When an aqueous solution of a simple guanidine compound was open to air, beautiful prism-like crystals started to form as the material absorbed carbon dioxide. (CREDIT - Oak Ridge National Laboratory/Genevieve Martin)
A team of researchers at the Department of Energy’s Oak Ridge National Laboratory have discovered a simple, reliable method to capture carbon dioxide (CO 2) directly from ambient air, providing a new alternative for carbon capture and storage strategies to tackle global warming.
Initially, the ORNL team was analyzing techniques to eliminate environmental contaminants such as chromate, sulfate, or phosphate from water. In order to eliminate those negatively charged ions, they synthesized a simple compound called guanidine with the capacity to adhere strongly to the contaminants and develop insoluble crystals that can be separated from water in an easy manner.
During the process, they discovered a technique to trap and release CO
2 that requires minimum energy and chemical input. Their results have been published in the journal Angewandte Chemie International Edition.
When we left an aqueous solution of the guanidine open to air, beautiful prism-like crystals started to form. After analyzing their structure by X-ray diffraction, we were surprised to find the crystals contained carbonate, which forms when carbon dioxide from air reacts with water.
Radu Custelcean, ORNL
Several years of research has resulted in the development of carbon capture and long-term storage strategies to reduce the output or eliminate emissions of CO
2 of power plants. CO 2, a heat-trapping greenhouse gas, adds to a rise in temperatures worldwide. Carbon capture and storage strategies consists of an integrated system of technologies that gathers CO 2 from the point of emission or directly from the air, then conveys and stores it at pre-determined locations.
A less conventional technique that absorbs CO
2 previously present in the atmosphere, called direct air capture, is the focal point of ORNL’s research illustrated in this paper, although it could also be used at the point where CO 2 is released.
2 is captured, it has to be released from the compound so the gas can be conveyed regularly via a pipeline, and injected deep underground for storage. Customary direct air capture materials have to be heated up to 900 °C to discharge the gas -- a process that frequently discharges more CO 2 than primarily removed. The guanidine material developed by ORNL offers a less energy-intensive option.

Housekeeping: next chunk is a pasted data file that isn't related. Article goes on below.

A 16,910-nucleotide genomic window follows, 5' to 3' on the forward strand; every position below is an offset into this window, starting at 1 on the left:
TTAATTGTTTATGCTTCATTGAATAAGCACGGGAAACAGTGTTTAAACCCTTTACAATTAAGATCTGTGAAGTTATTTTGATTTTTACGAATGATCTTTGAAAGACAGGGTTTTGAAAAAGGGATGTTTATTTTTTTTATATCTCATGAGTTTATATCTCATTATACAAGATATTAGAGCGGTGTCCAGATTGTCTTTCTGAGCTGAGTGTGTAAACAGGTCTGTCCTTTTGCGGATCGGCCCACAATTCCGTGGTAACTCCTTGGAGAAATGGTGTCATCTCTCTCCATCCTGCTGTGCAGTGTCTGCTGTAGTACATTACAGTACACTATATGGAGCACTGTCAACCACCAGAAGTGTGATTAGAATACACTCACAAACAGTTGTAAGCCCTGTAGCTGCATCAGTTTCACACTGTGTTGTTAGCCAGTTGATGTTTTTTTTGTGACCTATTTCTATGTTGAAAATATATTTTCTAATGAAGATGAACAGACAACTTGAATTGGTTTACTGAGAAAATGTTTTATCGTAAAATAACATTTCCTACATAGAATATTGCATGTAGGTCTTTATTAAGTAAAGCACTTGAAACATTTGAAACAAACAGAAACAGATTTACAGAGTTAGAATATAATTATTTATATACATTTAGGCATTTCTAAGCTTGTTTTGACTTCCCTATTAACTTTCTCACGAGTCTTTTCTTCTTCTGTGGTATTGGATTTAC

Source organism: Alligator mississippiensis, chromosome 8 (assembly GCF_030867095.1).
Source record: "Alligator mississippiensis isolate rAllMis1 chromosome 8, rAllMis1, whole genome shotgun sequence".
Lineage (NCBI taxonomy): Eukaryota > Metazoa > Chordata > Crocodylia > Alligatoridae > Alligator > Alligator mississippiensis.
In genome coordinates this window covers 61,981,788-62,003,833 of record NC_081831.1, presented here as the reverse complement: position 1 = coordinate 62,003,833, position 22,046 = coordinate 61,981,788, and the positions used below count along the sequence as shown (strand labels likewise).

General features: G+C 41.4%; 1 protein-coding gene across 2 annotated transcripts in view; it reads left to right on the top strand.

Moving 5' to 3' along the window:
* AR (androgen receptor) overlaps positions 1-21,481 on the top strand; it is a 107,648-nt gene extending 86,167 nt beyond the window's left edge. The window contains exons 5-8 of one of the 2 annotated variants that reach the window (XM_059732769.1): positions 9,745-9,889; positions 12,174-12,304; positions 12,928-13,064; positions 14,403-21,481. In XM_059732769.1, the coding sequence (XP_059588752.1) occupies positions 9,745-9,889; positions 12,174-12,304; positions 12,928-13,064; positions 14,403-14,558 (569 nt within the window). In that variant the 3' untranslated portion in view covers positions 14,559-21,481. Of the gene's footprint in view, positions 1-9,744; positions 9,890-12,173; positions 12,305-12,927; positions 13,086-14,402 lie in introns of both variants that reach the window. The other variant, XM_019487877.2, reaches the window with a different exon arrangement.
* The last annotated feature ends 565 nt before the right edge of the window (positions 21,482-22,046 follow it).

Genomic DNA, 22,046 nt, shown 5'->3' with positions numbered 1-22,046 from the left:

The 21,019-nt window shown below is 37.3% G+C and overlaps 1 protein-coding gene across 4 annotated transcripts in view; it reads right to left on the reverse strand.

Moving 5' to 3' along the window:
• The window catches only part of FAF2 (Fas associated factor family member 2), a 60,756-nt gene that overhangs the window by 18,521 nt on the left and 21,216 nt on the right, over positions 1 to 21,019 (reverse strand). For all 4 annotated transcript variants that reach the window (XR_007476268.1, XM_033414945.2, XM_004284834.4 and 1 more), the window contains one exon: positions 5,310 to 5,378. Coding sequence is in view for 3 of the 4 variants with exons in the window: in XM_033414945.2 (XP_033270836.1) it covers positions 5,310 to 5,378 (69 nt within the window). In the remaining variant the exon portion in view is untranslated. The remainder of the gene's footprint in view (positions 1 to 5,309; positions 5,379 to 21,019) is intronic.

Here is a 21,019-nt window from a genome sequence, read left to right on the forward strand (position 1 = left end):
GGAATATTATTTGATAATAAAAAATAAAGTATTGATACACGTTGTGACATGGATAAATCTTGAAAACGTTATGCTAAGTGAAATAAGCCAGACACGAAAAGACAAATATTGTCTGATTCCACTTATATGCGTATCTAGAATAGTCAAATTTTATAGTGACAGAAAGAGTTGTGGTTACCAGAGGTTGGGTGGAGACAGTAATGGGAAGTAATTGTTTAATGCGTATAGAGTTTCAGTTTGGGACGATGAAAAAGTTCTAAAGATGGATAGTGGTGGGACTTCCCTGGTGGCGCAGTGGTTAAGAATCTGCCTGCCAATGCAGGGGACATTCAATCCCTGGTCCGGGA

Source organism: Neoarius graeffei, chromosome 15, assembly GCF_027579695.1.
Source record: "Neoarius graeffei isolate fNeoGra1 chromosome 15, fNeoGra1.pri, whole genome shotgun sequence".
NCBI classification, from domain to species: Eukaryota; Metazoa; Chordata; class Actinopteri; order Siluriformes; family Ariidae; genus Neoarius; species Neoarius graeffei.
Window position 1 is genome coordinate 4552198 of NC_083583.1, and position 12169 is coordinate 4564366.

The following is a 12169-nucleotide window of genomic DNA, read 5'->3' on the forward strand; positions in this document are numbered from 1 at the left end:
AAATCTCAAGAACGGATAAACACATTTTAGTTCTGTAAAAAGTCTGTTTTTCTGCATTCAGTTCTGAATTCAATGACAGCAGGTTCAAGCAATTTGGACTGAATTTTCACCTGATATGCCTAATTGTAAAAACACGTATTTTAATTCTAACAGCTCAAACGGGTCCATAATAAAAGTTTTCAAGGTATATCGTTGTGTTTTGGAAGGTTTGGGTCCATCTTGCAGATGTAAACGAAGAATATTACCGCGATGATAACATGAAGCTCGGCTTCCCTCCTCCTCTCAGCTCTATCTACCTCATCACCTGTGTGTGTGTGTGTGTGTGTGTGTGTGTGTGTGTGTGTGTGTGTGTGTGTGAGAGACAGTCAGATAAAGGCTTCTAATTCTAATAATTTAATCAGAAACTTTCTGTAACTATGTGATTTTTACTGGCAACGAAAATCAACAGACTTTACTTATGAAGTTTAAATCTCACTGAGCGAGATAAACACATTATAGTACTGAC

Through our process, we were able to release the bound carbon dioxide by heating the crystals at 80-120 degrees Celsius, which is relatively mild when compared with current methods.
Custelcean , ORNL
The crystals reverted to the original guanidine material upon heating. The recovered compound was recycled via three successive carbon capture and release cycles.
While the direct air capture technique is gaining traction, according to Custelcean, the process still requires more development and has to be aggressively implemented to be effective in tackling global warming. Furthermore, they have to get a better understanding of the guanidine material and how it could be advantageous to existing and future carbon capture and storage applications.
The research team is currently analyzing the crystalline structure and properties of the material together with the unique neutron scattering capabilities at ORNL’s Spallation Neutron Source (SNS), a DOE Office of Science User Facility. The researchers are studying carbonate binding in the crystals as they hope to improve their understanding of the molecular mechanism of CO
2 capture and release and enable design the next generation of sorbents.
The team is also planning to examine the use of solar energy as a sustainable heat source in order to release the bound CO
2 from the crystals.
The research titled, “CO
2 Capture from Ambient Air by Crystallization with a Guanidine Sorbent,” included Charles Seipp of ORNL and the University of Texas at Austin; Neil Williams of ORNL and the University of Tennessee; and ORNL’s Michelle Kidder and Radu Custelcean.
DOE’s Office of Science funded the research.